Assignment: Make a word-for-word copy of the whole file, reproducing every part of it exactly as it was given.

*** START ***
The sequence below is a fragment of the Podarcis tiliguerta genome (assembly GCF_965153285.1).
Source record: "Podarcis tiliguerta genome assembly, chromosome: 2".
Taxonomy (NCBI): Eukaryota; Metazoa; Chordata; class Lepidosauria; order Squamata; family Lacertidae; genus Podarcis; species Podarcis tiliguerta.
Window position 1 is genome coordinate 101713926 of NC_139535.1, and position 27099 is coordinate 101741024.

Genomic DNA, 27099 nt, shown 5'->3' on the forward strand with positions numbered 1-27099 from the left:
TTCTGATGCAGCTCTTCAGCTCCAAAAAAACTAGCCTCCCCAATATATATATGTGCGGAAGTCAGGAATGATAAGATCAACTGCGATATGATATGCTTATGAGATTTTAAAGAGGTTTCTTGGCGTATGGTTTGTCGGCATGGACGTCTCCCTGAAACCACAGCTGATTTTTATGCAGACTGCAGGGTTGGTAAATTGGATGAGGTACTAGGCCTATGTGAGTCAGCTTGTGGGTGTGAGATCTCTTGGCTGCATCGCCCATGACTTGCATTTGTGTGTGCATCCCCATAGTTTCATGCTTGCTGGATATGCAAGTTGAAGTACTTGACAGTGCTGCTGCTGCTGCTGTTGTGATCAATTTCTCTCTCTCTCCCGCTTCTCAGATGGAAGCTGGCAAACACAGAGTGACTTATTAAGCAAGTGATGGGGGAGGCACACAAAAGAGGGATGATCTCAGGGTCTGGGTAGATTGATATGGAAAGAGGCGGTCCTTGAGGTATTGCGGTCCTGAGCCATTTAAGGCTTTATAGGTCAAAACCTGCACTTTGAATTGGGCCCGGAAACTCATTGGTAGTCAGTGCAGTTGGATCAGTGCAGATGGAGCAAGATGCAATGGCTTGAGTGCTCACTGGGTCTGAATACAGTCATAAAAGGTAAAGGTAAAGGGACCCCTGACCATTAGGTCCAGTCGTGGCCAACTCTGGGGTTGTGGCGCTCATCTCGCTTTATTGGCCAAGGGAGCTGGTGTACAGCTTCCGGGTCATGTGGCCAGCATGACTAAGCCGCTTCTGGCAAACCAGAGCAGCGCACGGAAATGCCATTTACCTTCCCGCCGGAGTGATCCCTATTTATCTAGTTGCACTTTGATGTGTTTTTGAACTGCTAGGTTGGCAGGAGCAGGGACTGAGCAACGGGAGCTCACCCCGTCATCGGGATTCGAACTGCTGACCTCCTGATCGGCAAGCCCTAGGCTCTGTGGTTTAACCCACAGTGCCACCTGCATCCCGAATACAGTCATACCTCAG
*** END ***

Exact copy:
The sequence below is a fragment of the Podarcis tiliguerta genome (assembly GCF_965153285.1).
Source record: "Podarcis tiliguerta genome assembly, chromosome: 2".
Taxonomy (NCBI): Eukaryota; Metazoa; Chordata; class Lepidosauria; order Squamata; family Lacertidae; genus Podarcis; species Podarcis tiliguerta.
Window position 1 is genome coordinate 101713926 of NC_139535.1, and position 27099 is coordinate 101741024.

Genomic DNA, 27099 nt, shown 5'->3' on the forward strand with positions numbered 1-27099 from the left:
TTCTGATGCAGCTCTTCAGCTCCAAAAAAACTAGCCTCCCCAATATATATATGTGCGGAAGTCAGGAATGATAAGATCAACTGCGATATGATATGCTTATGAGATTTTAAAGAGGTTTCTTGGCGTATGGTTTGTCGGCATGGACGTCTCCCTGAAACCACAGCTGATTTTTATGCAGACTGCAGGGTTGGTAAATTGGATGAGGTACTAGGCCTATGTGAGTCAGCTTGTGGGTGTGAGATCTCTTGGCTGCATCGCCCATGACTTGCATTTGTGTGTGCATCCCCATAGTTTCATGCTTGCTGGATATGCAAGTTGAAGTACTTGACAGTGCTGCTGCTGCTGCTGTTGTGATCAATTTCTCTCTCTCTCCCGCTTCTCAGATGGAAGCTGGCAAACACAGAGTGACTTATTAAGCAAGTGATGGGGGAGGCACACAAAAGAGGGATGATCTCAGGGTCTGGGTAGATTGATATGGAAAGAGGCGGTCCTTGAGGTATTGCGGTCCTGAGCCATTTAAGGCTTTATAGGTCAAAACCTGCACTTTGAATTGGGCCCGGAAACTCATTGGTAGTCAGTGCAGTTGGATCAGTGCAGATGGAGCAAGATGCAATGGCTTGAGTGCTCACTGGGTCTGAATACAGTCATAAAAGGTAAAGGTAAAGGGACCCCTGACCATTAGGTCCAGTCGTGGCCAACTCTGGGGTTGTGGCGCTCATCTCGCTTTATTGGCCAAGGGAGCTGGTGTACAGCTTCCGGGTCATGTGGCCAGCATGACTAAGCCGCTTCTGGCAAACCAGAGCAGCGCACGGAAATGCCATTTACCTTCCCGCCGGAGTGATCCCTATTTATCTAGTTGCACTTTGATGTGTTTTTGAACTGCTAGGTTGGCAGGAGCAGGGACTGAGCAACGGGAGCTCACCCCGTCATCGGGATTCGAACTGCTGACCTCCTGATCGGCAAGCCCTAGGCTCTGTGGTTTAACCCACAGTGCCACCTGCATCCCGAATACAGTCATACCTCAG